As a Minnesotan, I must say one of my bad habits–especially when stalling out when conversing with a stranger–is talking about the weather. It’s a tad ironic that we tend to diver to weather as the main topic, since Minnesota typically only has two types of weather anyway: bad and worse, but alas, it’s a fundamental social tactic for me. By now I think I’ve been able to fully appreciate the mundane movement of the clouds and the banality of a midsummer’s day. As such, I’ve also come up with plenty of ways to look at weather under a unique lens. Words like: brisk, searing, and tranquil start to crop into my vocabulary, or at the extremes: sultry, blazing, and deluge. I don’t know if I mentioned early on, but the first days settling in Fukui were a torrid mix of sweat infused days and balmy nights.

That type of weather seemed ceaseless, at least in levels of humidity, even when the clouds started blocking out the sun. Now, only a month later and still in the wane of summer, it’s hard to remember those days when wearing anything more than your thinnest t-shirt seemed absurd. After we went to the BBQ a while back, my neighbor and I went scouring around the greater Tannan area to each Book-Off (a used manga, book, and media store). I mark it as the last day I wear a tank top in Japan, or at least until next summer. As the day wore on and the clouds moved in to rain, I felt pretty exposed stuck with bare shoulders (a social rarity) while wishing I had a jacket.

The changing has kept up, despite various assurances that whatever threatening typhoon has either dissipated or passed us by. It’s been pretty nice to have in school, since it’s the only sort of air conditioning we get, though, at home it gets to be a nuisance. As someone who still has no furniture, internet, books, or distinct form of entertainment in their apartment, watching the clouds go by (yes, an occasionally fun pastime) only reminds me that I’m stuck inside. Also, without a car the decision to walk to the grocery gets solved pretty quickly with a potential downpour.

One thing I guess I can say, is Monday morning–the day we had without school–turned into the day I finally figure out how to get my washing machine to work. I woke up habitually pretty early, at least before eight o’clock. The night before I determined that I would do laundry in my place after finally receiving a washing machine from my advisor used in his college days. When we had gotten it in the apartment and tried setting it up, the nozzle wound up spraying water all over whenever it was connected. I had looked around at other people’s machines and figured I needed a new part for my spigot. However, the Home-Depot-esque store that was the closet (half hour) walk away didn’t open until 9:30 like most stores, so I figured I’d putz around to see if I could actually get it to work.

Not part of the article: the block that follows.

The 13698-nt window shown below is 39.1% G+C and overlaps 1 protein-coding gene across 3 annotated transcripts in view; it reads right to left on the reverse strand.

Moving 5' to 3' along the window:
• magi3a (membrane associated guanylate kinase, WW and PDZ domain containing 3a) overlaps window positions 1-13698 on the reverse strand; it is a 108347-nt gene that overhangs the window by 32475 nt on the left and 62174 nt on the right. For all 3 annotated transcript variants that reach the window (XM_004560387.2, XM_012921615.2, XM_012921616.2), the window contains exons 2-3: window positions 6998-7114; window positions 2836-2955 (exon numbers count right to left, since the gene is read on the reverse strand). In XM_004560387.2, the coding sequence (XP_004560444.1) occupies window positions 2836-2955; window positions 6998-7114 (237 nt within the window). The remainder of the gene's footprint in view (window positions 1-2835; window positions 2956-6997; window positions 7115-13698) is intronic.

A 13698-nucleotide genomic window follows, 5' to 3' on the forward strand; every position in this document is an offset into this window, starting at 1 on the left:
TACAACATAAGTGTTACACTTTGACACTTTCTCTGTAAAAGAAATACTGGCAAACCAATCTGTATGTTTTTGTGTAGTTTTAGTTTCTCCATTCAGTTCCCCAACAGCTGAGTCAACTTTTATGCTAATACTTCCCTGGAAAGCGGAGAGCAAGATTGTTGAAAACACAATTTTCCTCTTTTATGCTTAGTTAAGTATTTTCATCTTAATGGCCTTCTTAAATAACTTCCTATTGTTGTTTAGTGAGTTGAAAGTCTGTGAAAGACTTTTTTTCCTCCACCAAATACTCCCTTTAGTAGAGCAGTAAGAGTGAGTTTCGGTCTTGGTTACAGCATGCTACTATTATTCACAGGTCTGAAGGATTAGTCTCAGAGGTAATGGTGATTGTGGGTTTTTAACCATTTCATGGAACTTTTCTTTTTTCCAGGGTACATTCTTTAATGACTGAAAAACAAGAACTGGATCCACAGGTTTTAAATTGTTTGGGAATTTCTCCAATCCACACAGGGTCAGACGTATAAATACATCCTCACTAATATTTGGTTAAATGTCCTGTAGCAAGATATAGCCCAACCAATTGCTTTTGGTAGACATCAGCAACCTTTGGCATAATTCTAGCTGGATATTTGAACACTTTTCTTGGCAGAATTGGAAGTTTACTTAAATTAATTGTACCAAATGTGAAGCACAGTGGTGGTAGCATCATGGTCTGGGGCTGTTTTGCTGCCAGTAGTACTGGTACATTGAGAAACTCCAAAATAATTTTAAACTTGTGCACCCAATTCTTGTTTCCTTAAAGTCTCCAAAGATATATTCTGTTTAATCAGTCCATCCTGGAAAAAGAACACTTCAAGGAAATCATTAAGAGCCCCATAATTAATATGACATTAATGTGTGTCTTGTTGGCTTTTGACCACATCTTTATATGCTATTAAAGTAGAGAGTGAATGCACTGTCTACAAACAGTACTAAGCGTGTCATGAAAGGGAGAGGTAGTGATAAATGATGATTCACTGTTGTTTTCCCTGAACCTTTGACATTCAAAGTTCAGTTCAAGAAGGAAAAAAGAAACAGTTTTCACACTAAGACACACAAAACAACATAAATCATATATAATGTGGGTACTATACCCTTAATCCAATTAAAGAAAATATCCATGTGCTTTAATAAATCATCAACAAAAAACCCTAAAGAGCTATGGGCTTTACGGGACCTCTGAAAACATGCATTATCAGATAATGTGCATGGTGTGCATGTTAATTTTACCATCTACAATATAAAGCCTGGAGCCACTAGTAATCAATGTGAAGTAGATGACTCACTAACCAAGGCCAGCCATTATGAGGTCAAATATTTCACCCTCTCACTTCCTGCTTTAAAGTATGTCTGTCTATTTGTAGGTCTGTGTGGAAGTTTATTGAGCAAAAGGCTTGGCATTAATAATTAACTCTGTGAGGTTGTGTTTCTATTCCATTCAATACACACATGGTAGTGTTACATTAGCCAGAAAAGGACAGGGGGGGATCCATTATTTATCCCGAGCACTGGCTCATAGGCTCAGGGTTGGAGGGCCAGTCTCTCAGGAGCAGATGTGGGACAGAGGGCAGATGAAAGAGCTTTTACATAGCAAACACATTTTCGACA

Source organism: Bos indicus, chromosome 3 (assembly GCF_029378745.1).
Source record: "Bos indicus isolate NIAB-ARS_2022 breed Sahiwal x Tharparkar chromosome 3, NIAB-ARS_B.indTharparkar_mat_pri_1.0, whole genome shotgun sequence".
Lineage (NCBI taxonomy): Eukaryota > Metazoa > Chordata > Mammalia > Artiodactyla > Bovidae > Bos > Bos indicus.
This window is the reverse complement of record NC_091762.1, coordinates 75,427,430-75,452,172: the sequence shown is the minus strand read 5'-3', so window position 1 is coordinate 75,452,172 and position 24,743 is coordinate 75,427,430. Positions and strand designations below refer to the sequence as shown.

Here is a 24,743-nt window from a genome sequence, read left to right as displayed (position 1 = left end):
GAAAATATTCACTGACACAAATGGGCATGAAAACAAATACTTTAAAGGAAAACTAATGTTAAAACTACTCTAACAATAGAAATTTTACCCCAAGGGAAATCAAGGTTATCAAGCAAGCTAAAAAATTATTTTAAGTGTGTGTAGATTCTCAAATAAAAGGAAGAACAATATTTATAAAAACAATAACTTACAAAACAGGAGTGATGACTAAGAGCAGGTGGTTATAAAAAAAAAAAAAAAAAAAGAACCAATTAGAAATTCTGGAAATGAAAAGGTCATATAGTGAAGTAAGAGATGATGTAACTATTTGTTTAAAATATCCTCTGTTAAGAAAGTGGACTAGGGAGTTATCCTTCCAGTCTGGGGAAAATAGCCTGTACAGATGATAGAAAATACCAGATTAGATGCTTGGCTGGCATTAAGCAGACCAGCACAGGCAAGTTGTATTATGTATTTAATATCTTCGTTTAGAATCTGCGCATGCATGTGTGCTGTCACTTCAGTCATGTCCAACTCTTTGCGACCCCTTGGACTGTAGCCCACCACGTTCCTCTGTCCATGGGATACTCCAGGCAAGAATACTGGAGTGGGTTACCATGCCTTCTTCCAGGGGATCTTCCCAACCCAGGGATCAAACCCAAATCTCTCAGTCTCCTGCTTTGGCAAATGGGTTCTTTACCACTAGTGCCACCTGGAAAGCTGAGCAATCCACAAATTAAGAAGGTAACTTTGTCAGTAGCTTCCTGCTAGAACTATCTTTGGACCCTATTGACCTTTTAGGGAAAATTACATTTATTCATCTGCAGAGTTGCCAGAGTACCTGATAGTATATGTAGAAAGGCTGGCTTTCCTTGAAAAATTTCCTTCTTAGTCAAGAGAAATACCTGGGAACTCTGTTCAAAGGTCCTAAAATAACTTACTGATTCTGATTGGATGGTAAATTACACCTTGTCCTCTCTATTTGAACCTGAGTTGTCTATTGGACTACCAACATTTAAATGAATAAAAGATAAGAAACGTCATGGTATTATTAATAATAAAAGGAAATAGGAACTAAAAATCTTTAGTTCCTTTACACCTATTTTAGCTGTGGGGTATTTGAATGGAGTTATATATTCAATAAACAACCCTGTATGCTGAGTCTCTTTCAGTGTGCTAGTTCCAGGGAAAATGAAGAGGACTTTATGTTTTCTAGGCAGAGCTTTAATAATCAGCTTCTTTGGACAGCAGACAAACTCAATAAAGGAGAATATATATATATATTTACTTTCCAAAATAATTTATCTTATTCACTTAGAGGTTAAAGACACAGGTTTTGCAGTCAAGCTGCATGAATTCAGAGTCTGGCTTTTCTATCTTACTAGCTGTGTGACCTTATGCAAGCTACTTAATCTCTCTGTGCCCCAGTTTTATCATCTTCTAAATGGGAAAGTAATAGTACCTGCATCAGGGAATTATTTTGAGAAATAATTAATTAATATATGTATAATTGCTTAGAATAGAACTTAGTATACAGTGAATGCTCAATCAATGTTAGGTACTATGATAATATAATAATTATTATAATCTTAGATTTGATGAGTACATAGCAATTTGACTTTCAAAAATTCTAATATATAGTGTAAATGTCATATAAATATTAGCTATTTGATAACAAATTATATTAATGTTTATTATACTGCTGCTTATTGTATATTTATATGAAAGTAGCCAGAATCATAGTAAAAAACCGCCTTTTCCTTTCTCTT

I unscrewed plenty of things, twisted off tubes and nozzles, and after dousing the walls even went over everything with a borrowed hair dryer to make sure I wouldn’t get mold. By the time I planned to start walking to the store, a bit of rain rolled in and I decided it’d be better off on me and my wallet if I spent more time trying to figure it out on my own. In the end, I got a load of laundry going, and after a momentary shutdown and more unscrewing on my part, finally got everything working consistently. I did laundry for most of the day, starting at noon and going into the evening. After repairing the dry-wall in my old apartment from the wholes I drilled to mount my TV, I’d say I’ve probably achieved handy-man skill level 2 by now. Although, let’s hope it stays at that level for a while.


That picture is actually a bit misleading. It was taken at 7:30 in the morning over the weekend, but by 9:30 all the fog had disappeared and lead to a sunny and almost clear sky. A couple of sun showers and rain pours flocked in throughout the day, but it seems that’s just more for me to talk about.